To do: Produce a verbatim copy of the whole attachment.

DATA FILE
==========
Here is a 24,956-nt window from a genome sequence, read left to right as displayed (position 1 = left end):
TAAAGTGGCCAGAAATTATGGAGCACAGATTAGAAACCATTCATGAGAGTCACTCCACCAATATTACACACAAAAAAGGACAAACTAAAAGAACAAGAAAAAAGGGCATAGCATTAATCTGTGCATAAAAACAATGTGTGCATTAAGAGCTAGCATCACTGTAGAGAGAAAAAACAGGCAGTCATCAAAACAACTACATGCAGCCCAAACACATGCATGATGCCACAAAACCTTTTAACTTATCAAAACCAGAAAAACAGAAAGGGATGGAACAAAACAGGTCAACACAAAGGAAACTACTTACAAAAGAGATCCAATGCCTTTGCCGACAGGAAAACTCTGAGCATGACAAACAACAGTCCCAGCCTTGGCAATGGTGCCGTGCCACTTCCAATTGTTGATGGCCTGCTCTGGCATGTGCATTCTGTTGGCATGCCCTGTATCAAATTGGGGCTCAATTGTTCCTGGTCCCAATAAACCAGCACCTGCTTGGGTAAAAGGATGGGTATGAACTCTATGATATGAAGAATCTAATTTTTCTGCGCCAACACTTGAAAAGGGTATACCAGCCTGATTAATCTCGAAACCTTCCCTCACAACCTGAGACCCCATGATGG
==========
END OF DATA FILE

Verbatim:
Here is a 24,956-nt window from a genome sequence, read left to right as displayed (position 1 = left end):
TAAAGTGGCCAGAAATTATGGAGCACAGATTAGAAACCATTCATGAGAGTCACTCCACCAATATTACACACAAAAAAGGACAAACTAAAAGAACAAGAAAAAAGGGCATAGCATTAATCTGTGCATAAAAACAATGTGTGCATTAAGAGCTAGCATCACTGTAGAGAGAAAAAACAGGCAGTCATCAAAACAACTACATGCAGCCCAAACACATGCATGATGCCACAAAACCTTTTAACTTATCAAAACCAGAAAAACAGAAAGGGATGGAACAAAACAGGTCAACACAAAGGAAACTACTTACAAAAGAGATCCAATGCCTTTGCCGACAGGAAAACTCTGAGCATGACAAACAACAGTCCCAGCCTTGGCAATGGTGCCGTGCCACTTCCAATTGTTGATGGCCTGCTCTGGCATGTGCATTCTGTTGGCATGCCCTGTATCAAATTGGGGCTCAATTGTTCCTGGTCCCAATAAACCAGCACCTGCTTGGGTAAAAGGATGGGTATGAACTCTATGATATGAAGAATCTAATTTTTCTGCGCCAACACTTGAAAAGGGTATACCAGCCTGATTAATCTCGAAACCTTCCCTCACAACCTGAGACCCCATGATGG